One of Ukhahlamba’s most famous rock art sites is situated near the hutted camp of Kamberg. The sandstone shelter – termed Game Pass Shelter – is a two hour walk from the camp, and visitors must be guided by one of the local AMAFA custodians (AMAFA is the organisation responsible for looking after and managing uKhahlamba’s world famous rock art collection – AMAFA means “inheritance” in Zulu). I was taken to Game Pass Shelter by Raymond Mweni, one of two locals who have been trained by AMAFA, and who are paid by visitors to go to the sites.
(You may ask why you have to be guided – well, according to Celeste Rossouw at AMAFA, there is still a disconcerting tendency among visitors to damage the rock art. It’s worth emphasising that even just visiting the site can have adverse affects on the art. Dust kicked up by shoes collects on the art, and can cause it to deteriorate. Some people still throw water or liquid on the art (in the attempt to make it clearer), and some still touch it, leaving oily residue from their skin on the art. Even breathing close to the art can cause condensation on the art, damaging it. And worst of all, there are people who still try to remove the art by chipping away at the rock, although this is rare. So the rules are: make sure you are accompanied by a custodian, don’t touch the art, keep a good distance and don’t kick up too much dust.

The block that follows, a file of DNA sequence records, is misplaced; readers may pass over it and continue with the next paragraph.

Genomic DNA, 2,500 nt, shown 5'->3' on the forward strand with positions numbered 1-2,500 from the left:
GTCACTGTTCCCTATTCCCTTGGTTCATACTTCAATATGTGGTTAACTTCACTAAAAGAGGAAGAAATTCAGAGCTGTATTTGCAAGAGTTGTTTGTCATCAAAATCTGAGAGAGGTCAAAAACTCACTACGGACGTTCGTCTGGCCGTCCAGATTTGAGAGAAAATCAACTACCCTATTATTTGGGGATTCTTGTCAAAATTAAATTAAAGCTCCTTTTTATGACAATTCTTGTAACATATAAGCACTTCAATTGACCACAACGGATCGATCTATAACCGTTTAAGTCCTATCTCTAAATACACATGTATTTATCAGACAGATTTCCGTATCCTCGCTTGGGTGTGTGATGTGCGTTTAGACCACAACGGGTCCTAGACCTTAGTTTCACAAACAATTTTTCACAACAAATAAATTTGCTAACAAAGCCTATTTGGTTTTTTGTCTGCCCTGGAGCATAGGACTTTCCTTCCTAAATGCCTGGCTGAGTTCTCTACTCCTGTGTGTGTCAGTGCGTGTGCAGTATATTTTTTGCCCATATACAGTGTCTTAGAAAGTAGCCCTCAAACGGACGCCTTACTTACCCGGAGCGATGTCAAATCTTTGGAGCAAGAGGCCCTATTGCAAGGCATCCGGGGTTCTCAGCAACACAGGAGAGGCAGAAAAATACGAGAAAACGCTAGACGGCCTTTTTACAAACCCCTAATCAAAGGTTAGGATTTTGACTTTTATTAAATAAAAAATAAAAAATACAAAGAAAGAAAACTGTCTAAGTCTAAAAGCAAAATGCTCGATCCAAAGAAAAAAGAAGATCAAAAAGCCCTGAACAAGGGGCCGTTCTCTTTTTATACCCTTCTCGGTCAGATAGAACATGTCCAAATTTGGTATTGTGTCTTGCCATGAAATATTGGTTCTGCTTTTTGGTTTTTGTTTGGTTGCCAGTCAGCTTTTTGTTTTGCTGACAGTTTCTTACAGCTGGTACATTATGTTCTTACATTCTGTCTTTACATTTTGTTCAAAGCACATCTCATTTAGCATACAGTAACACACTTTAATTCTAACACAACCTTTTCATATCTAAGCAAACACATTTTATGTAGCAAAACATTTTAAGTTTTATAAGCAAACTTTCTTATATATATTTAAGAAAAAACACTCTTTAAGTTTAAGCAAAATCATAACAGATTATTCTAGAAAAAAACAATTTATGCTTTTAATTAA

Game Pass Shelter is where local rock art expert David Lewis-Williams came up with his theory that South African bushmen rock art is highly symbolic and metaphorical, rather than just a depiction of everyday events. It is at Game Pass Shelter that several “shamans” can be seen painted on the rock, and one in particular is holding the tail of a dying eland. It was this image which gave impetus to David’s theory that the shamans draw power from their favourite, most powerful animal – the eland. They were able to harness the power of the animal, and use it for a variety of purposes – to bring rain, to heal sick people or to detect where the animals were in the mountains. For more detailed info on the meaning of the rock art, go to AMAFA’s website.
Game Pass Shelter is probably the best and most beautiful example of rock art that is easily accessible to the public. There are a total of 30 sites open to the public in these mountains, and 16 of these are in Ukhahlamba Drakensberg Park World Heritage Site. To get a list of custodians for each of these sites, contact Celeste Rossouw at AMAFA at email@example.com.
Celeste told me that the oldest rock art in the Drakensberg is about 7 000 years in age, at Good Hope Shelter near Sani Pass. But on average, most of the art is about 4 000 years old. There are approximately 1 200 sites in these mountains which contain rock art – some sites like Elands Cave have more than 1 000 paintings, many of which are layered more than eight times over each other. Other sites contain only one or two paintings. It quickly becomes evident that the Drakensberg is one of the world’s most concentrated collections of rock art in the world.
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